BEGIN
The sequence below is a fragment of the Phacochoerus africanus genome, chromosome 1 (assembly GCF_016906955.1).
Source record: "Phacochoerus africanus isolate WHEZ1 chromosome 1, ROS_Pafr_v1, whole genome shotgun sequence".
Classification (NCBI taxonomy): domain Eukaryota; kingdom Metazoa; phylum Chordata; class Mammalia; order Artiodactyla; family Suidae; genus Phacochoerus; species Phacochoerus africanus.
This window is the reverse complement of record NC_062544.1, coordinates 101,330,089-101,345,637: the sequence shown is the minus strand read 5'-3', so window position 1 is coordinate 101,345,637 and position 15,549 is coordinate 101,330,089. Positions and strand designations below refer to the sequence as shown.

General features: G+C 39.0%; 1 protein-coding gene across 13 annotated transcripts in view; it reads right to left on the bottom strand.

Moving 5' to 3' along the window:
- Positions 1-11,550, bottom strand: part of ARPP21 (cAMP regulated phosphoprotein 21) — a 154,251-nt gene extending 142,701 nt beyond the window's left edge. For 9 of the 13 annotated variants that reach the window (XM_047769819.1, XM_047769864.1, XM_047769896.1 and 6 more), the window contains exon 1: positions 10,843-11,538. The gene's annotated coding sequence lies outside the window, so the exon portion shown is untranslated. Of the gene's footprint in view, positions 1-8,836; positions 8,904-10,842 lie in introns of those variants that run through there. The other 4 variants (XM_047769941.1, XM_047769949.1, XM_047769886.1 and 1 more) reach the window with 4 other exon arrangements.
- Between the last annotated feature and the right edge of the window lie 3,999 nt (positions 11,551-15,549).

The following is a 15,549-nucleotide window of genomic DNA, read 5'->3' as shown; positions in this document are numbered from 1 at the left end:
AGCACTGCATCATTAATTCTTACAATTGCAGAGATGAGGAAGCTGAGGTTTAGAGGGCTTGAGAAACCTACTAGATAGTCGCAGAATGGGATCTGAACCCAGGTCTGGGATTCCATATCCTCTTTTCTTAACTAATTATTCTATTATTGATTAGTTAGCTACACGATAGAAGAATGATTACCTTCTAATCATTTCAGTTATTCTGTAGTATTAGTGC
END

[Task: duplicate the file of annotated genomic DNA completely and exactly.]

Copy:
The sequence below is a fragment of the Phacochoerus africanus genome, chromosome 1 (assembly GCF_016906955.1).
Source record: "Phacochoerus africanus isolate WHEZ1 chromosome 1, ROS_Pafr_v1, whole genome shotgun sequence".
Classification (NCBI taxonomy): domain Eukaryota; kingdom Metazoa; phylum Chordata; class Mammalia; order Artiodactyla; family Suidae; genus Phacochoerus; species Phacochoerus africanus.
This window is the reverse complement of record NC_062544.1, coordinates 101,330,089-101,345,637: the sequence shown is the minus strand read 5'-3', so window position 1 is coordinate 101,345,637 and position 15,549 is coordinate 101,330,089. Positions and strand designations below refer to the sequence as shown.

General features: G+C 39.0%; 1 protein-coding gene across 13 annotated transcripts in view; it reads right to left on the bottom strand.

Moving 5' to 3' along the window:
- Positions 1-11,550, bottom strand: part of ARPP21 (cAMP regulated phosphoprotein 21) — a 154,251-nt gene extending 142,701 nt beyond the window's left edge. For 9 of the 13 annotated variants that reach the window (XM_047769819.1, XM_047769864.1, XM_047769896.1 and 6 more), the window contains exon 1: positions 10,843-11,538. The gene's annotated coding sequence lies outside the window, so the exon portion shown is untranslated. Of the gene's footprint in view, positions 1-8,836; positions 8,904-10,842 lie in introns of those variants that run through there. The other 4 variants (XM_047769941.1, XM_047769949.1, XM_047769886.1 and 1 more) reach the window with 4 other exon arrangements.
- Between the last annotated feature and the right edge of the window lie 3,999 nt (positions 11,551-15,549).

The following is a 15,549-nucleotide window of genomic DNA, read 5'->3' as shown; positions in this document are numbered from 1 at the left end:
AGCACTGCATCATTAATTCTTACAATTGCAGAGATGAGGAAGCTGAGGTTTAGAGGGCTTGAGAAACCTACTAGATAGTCGCAGAATGGGATCTGAACCCAGGTCTGGGATTCCATATCCTCTTTTCTTAACTAATTATTCTATTATTGATTAGTTAGCTACACGATAGAAGAATGATTACCTTCTAATCATTTCAGTTATTCTGTAGTATTAGTGC